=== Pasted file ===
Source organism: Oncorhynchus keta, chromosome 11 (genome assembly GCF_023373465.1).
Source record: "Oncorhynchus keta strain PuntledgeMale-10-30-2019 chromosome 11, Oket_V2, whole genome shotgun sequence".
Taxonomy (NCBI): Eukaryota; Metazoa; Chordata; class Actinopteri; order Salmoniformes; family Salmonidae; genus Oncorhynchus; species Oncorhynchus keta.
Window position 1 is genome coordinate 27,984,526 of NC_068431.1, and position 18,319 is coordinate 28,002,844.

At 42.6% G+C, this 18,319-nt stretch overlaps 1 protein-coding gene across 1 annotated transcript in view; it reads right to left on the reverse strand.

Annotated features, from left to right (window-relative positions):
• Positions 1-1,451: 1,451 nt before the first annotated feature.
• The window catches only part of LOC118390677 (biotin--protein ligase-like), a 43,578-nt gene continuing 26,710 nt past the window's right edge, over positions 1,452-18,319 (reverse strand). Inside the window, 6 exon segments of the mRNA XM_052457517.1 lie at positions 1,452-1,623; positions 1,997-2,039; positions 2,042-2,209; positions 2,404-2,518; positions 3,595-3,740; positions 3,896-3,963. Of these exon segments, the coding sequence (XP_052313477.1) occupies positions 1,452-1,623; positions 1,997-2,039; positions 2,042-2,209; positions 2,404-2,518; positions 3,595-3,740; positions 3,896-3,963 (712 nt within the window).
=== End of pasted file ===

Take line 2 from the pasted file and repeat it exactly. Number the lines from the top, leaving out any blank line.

Source record: "Oncorhynchus keta strain PuntledgeMale-10-30-2019 chromosome 11, Oket_V2, whole genome shotgun sequence".